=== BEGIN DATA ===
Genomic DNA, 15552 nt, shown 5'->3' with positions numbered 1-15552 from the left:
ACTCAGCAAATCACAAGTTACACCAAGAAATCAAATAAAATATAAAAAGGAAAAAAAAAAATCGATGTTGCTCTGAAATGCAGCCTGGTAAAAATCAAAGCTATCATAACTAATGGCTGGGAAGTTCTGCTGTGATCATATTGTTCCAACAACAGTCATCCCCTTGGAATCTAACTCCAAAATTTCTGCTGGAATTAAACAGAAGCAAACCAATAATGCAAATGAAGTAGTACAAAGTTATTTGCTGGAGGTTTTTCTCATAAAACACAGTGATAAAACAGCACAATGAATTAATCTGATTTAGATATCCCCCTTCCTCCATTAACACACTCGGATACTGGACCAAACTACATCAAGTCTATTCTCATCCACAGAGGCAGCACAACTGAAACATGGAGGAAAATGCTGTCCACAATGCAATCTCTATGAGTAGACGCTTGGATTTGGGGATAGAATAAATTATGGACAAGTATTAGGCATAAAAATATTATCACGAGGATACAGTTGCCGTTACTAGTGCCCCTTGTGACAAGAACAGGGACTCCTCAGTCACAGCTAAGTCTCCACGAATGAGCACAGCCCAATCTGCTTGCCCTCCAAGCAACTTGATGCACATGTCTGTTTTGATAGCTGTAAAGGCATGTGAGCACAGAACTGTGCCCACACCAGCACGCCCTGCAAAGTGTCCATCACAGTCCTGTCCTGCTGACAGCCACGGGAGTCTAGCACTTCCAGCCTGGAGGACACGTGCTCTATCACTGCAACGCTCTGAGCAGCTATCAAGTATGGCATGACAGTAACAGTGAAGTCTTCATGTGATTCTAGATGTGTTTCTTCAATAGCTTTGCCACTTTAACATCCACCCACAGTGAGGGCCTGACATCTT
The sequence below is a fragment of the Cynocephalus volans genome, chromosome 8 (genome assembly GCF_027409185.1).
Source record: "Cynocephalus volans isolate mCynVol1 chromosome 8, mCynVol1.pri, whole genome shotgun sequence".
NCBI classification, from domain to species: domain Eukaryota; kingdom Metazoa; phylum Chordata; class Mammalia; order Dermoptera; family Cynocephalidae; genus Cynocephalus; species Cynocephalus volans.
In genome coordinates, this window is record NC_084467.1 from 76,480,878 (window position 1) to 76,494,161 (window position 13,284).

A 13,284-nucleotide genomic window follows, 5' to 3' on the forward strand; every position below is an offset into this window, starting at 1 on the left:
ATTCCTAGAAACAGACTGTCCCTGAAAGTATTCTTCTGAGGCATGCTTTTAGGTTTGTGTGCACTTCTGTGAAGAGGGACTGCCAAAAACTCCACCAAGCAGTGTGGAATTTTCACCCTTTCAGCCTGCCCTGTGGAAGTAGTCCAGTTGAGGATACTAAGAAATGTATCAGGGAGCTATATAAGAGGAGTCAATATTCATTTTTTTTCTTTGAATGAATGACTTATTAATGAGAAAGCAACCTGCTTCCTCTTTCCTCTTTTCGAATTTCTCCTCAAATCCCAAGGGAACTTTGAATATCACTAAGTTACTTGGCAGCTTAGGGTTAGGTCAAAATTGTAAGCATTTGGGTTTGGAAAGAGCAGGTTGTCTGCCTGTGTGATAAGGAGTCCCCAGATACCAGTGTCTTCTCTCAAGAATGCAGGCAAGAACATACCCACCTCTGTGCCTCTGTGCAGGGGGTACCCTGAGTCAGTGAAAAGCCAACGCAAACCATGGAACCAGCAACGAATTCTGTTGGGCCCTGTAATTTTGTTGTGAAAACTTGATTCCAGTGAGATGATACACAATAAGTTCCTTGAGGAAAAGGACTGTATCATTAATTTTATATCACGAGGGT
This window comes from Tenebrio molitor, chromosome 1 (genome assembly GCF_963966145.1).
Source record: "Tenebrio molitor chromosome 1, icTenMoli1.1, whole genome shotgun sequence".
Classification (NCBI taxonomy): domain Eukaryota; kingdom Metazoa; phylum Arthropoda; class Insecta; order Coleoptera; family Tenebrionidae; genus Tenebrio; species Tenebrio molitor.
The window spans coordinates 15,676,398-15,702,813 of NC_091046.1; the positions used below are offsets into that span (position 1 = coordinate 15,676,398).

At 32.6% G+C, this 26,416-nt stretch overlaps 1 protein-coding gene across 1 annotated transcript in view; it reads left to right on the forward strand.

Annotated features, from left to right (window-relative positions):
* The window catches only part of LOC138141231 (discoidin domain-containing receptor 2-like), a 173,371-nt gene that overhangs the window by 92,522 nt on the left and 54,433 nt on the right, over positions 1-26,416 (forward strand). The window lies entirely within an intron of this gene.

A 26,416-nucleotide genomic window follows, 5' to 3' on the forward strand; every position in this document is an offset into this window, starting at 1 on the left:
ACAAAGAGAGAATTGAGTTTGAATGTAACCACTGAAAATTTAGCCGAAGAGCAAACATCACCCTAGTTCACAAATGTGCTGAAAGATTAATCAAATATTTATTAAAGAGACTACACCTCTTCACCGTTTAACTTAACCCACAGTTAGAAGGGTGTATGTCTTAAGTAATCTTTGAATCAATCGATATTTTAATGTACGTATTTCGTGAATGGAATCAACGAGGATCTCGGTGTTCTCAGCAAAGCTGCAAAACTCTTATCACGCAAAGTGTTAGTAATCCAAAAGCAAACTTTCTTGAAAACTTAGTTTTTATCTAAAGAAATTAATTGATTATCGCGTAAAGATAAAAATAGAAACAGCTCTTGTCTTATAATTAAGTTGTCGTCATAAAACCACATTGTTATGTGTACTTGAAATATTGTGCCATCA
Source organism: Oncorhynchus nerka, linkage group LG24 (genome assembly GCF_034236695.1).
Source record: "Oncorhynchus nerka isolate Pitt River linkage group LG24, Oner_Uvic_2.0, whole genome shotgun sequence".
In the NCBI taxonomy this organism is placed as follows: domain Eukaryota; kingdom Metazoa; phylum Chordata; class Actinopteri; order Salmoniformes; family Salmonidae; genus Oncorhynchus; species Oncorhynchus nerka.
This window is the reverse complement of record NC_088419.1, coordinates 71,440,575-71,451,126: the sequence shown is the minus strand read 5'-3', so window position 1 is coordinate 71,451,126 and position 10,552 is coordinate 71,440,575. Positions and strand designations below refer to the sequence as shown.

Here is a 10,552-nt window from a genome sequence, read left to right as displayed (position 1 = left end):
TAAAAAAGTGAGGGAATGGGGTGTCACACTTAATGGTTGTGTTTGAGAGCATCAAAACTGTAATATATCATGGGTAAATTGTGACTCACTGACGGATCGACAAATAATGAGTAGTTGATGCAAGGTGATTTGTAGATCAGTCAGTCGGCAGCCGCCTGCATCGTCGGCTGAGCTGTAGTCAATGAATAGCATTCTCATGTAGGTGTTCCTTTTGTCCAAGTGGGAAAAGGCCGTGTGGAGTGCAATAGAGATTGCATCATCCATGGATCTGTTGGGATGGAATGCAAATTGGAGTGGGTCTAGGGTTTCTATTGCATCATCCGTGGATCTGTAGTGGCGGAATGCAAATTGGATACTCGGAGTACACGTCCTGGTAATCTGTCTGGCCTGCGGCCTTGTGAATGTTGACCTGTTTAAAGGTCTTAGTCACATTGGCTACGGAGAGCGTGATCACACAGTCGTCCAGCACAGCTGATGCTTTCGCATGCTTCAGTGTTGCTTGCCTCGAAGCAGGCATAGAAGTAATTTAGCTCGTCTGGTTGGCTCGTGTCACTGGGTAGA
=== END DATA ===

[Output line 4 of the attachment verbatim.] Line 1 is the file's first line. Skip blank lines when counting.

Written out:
Source record: "Cynocephalus volans isolate mCynVol1 chromosome 8, mCynVol1.pri, whole genome shotgun sequence".